"purpose built " combination: the idea was that the drone was carried by the
SR-71 into Red China to monitor their nuclear weapons tests. The SR-71 would circle the
mushroom cloud and take readings while the D-21 would fly ** through ** the highly
radioactive cloud and take samples of the vaporized bomb fragments for analysis to
determine what they were using as special nuclear materials to make their weapons. Then
the D-21 was "remated" to the rear of the SR-71 carrier for transport to the
landing point, which was either Okinawa or Guam without refueling, or the United States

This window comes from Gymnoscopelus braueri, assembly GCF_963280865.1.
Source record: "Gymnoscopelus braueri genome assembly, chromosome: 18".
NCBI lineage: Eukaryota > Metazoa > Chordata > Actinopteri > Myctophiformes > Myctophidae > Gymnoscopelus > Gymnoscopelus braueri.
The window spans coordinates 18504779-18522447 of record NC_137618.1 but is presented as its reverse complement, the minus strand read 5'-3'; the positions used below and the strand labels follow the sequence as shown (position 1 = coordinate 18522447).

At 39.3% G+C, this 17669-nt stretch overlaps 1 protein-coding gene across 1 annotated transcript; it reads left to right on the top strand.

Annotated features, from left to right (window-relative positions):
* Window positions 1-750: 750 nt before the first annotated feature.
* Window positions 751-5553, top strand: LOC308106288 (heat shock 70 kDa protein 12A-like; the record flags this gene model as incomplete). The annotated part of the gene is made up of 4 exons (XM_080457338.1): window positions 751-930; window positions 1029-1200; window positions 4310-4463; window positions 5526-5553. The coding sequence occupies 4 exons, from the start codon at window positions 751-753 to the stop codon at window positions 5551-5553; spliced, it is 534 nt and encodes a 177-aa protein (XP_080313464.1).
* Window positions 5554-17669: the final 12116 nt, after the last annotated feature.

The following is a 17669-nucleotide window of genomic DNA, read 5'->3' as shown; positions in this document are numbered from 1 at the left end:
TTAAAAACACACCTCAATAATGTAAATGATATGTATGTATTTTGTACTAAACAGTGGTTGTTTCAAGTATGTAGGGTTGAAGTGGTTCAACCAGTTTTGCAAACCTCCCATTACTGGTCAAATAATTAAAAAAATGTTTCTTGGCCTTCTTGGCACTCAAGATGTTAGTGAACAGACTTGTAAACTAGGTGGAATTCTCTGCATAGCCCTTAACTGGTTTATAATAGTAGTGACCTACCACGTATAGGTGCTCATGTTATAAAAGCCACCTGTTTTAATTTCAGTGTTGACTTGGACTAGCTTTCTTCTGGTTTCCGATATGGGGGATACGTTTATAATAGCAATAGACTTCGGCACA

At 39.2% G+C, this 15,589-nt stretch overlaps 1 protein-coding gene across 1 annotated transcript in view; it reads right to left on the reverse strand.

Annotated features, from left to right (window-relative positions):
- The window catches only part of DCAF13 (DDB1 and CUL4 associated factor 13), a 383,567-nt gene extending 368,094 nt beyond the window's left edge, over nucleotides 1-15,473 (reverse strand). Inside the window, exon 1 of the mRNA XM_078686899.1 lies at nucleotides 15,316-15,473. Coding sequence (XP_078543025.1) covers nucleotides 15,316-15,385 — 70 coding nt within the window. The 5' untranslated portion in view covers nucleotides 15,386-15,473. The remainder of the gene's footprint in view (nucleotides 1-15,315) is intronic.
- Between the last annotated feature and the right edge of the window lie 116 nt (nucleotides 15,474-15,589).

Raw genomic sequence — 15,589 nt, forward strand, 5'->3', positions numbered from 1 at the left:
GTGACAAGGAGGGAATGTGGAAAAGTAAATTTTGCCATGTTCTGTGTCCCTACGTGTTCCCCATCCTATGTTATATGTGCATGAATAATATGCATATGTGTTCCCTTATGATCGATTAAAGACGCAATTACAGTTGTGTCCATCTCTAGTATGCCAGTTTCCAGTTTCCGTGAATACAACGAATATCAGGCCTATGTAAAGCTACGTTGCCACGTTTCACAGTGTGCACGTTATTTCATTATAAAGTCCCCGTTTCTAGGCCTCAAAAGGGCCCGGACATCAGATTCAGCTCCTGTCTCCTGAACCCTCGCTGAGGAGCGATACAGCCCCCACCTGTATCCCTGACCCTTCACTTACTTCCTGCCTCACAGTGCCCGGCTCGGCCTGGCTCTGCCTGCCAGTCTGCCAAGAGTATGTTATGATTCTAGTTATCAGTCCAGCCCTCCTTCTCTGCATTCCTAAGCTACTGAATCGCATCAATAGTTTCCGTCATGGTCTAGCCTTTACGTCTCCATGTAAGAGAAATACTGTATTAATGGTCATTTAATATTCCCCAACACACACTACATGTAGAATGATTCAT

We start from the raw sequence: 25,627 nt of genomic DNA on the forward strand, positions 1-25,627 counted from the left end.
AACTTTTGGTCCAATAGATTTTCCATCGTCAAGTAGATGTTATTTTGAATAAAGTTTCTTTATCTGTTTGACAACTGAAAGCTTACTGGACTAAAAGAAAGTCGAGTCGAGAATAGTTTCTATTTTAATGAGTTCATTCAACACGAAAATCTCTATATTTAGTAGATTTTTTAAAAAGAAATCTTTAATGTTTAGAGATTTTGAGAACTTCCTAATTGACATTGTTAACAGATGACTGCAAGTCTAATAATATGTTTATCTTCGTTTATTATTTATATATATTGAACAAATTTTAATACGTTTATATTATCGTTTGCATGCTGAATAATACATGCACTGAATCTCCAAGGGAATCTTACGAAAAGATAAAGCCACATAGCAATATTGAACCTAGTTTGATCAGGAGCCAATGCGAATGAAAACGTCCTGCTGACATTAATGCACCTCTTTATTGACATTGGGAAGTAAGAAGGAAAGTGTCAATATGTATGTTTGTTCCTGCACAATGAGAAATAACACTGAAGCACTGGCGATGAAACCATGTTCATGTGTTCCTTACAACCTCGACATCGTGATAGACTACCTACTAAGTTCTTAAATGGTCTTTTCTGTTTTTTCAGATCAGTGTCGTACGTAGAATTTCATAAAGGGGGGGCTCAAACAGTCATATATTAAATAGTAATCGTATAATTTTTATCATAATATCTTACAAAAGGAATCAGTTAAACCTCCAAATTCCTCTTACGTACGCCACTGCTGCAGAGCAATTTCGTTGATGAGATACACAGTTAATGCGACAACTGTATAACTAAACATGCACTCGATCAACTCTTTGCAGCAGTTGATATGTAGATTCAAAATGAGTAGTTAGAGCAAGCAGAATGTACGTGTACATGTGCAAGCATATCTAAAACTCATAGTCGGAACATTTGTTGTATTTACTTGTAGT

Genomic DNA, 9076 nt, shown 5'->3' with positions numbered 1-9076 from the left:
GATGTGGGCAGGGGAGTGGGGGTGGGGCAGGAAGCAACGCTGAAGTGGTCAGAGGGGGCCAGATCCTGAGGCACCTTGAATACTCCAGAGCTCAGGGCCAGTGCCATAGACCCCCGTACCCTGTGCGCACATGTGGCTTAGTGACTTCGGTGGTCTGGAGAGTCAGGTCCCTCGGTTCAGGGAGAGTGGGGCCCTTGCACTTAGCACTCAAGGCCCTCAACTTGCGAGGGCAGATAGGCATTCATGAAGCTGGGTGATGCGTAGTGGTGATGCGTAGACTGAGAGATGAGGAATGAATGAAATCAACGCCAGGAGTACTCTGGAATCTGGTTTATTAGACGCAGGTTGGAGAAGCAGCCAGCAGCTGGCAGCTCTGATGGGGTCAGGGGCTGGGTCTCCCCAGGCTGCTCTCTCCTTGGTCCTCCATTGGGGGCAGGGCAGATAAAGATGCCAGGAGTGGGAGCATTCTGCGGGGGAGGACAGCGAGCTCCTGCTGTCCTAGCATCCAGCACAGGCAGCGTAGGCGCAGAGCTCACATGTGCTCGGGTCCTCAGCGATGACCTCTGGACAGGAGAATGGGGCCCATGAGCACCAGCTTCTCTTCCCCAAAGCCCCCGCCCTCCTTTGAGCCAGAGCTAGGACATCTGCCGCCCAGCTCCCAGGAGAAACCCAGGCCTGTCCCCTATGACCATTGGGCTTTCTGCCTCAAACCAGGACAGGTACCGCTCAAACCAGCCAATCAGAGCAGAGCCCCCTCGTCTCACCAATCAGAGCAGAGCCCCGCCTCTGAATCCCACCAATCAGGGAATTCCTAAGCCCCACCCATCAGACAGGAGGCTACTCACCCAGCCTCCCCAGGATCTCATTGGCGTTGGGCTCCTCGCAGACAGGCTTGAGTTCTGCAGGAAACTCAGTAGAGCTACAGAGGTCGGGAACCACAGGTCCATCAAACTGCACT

with several aerial refuelings across the Pacific. Several SR-71s were specially modified
by Lockheed's "Skunk Works" (who built both the SR-71 and the D-21) to carry the
drone. Several drones (more than there were carrier aircraft) were actually built and
Donald Fritz did send me the following pictures. Thanks,
|Future of parasites?
I have been thinking about these parasites. I did add a page named "Sea parasite". The idea is about the combination of parasites and commercial and/or transport amphibious airplanes and maybe giants too. Go see the page in the sector "Weird designs".
I believe that parasites still have a future. Sure now that the coupling can be made "easier" with the use of automatic piloting systems. If they can make a F-117 fly, they can make this coupling!!